Culinary experience with Spicebox by Casey Thayer
Wedged between two animated groups of twenty-somethings on the orange circular seat of a cafeteria table, I waited on my order. An ice cube cooled my mug of Chang lager. A man shuffled around hawking small packages of napkins. A wide-eyed tourist in Singapore, I had wandered into the Tekka Center looking for dinner and found little success spotting vegetarian options among the meat-heavy hawker stands. Finally, in a shadowy back corner, I spotted a mix of vegetables sweating in a metal tray behind a glass display case and something called daal and naan on a backlit plastic menu board that headed the stand. I didn’t know what either of those things were, but I thought: Be adventurous. It was the beginning of a love affair.
That first serendipitous meal was rapturous — pillowy-soft naan cooked to perfection in a clay tandoor, gravy-heavy daal, and a heap of rice that could feed four. When I returned to my home base in Chicago, I searched out any restaurant that could compare, any stand-in to satisfy my new craving for authentic Indian food. I came up empty-handed. Then, I discovered the Spicebox from Waverley Kitchens.
I wouldn’t have guessed that the restaurant I sought could be my own kitchen, that I could make these flavor-rich foods by following only a few steps and sprinkling in a premade blend of spices. I assumed that to get the depth of flavors I found in Singapore, I needed specialized knowledge or the guiding hand of an expert. But all I really needed was a good spice blend and a clear set of instructions!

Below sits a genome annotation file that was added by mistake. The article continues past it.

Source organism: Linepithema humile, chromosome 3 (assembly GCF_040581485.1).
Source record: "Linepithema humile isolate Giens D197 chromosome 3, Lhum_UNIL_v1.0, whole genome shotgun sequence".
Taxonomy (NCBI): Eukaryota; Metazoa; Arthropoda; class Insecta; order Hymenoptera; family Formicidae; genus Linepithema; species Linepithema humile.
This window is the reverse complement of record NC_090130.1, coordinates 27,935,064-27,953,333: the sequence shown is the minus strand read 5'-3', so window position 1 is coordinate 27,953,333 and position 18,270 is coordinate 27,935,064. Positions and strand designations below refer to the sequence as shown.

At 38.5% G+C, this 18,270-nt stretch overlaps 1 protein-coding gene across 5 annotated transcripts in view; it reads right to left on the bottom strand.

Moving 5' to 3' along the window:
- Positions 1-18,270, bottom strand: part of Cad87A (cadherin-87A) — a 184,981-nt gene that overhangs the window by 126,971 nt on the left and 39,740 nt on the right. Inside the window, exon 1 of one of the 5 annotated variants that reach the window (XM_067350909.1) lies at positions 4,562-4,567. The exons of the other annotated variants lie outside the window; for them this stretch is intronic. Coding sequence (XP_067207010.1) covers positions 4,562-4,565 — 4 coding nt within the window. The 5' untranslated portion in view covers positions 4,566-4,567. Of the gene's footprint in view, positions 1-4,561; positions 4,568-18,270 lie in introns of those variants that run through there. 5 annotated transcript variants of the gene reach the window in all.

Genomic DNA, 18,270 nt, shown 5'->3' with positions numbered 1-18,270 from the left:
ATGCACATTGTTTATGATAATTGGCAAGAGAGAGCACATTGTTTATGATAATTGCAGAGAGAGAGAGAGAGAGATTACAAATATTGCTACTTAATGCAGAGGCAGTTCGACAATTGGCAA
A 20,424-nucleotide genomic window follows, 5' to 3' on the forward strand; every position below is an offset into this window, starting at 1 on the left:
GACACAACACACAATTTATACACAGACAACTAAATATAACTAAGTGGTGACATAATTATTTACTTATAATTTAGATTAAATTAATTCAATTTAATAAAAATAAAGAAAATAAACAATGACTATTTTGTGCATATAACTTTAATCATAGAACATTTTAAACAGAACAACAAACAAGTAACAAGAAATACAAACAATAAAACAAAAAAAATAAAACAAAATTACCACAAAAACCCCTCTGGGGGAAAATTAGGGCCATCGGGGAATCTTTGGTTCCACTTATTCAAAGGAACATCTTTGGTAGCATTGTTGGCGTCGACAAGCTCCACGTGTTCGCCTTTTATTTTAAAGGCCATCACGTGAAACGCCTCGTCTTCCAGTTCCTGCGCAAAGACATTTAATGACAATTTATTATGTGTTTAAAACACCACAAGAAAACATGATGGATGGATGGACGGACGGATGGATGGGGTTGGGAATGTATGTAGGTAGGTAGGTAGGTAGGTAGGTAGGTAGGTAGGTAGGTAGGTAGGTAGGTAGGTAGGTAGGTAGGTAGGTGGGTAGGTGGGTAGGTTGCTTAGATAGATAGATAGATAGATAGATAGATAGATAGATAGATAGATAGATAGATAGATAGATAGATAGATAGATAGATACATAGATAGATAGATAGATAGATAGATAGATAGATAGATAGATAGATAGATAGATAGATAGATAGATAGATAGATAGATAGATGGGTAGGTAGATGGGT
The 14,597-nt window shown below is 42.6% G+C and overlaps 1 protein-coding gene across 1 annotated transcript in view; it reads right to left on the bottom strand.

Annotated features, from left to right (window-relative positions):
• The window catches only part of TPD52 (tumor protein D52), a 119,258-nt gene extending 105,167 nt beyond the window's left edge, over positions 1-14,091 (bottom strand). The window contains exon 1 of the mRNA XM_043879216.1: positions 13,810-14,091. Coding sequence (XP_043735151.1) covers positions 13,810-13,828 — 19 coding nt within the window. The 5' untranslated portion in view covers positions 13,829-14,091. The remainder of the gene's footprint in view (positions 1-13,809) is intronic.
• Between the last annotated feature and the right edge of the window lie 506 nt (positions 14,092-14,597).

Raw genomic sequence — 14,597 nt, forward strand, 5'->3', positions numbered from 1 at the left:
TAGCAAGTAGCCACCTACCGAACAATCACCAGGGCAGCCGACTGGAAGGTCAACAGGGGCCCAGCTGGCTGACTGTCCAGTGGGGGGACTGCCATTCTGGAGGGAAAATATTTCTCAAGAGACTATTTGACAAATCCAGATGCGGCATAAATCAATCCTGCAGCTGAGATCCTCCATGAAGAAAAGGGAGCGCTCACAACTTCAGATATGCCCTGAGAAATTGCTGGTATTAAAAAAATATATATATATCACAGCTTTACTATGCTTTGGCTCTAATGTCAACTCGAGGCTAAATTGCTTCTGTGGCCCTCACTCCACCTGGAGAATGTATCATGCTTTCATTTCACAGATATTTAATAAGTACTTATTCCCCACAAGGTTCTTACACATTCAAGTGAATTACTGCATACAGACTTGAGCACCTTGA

I first experimented with Spicebox by preparing the Chola Curry recipe. Even with my slow knife skills, I had the tomatoes and onion cut up in minutes and the garlic pressed as the seed blend simmered in the pan. Twenty minutes later, my wife and I sat down to a meal that rivaled those I enjoyed in Singapore. We quickly moved through the recipe book. We tried the Cabbage and Peas Sabji, the Saag Tofu Curry, and the Black-eye Beans Curry (along with two more runs through the Chola Curry) recipes before we depleted our stock of spice blends and had to reorder. Each recipe was delicious and well-balanced!
One of the best aspects of these recipes is that we are able to tweak them to our tastes. We added heat by preparing a mixture of cayenne pepper and olive oil, and doubled the spinach in the saag curry to make it even more veggie-heavy. Personally, I appreciate this flexibility—these recipes helped me mimic the authenticity of traditional Indian cooking while allowing for my creativity and experimentation. Now, whenever nostalgia hits, and I crave that taste of my first Indian meal in Singapore, I pull out the seed and tangy blends, and in five minutes, I have a curry bubbling on the stove.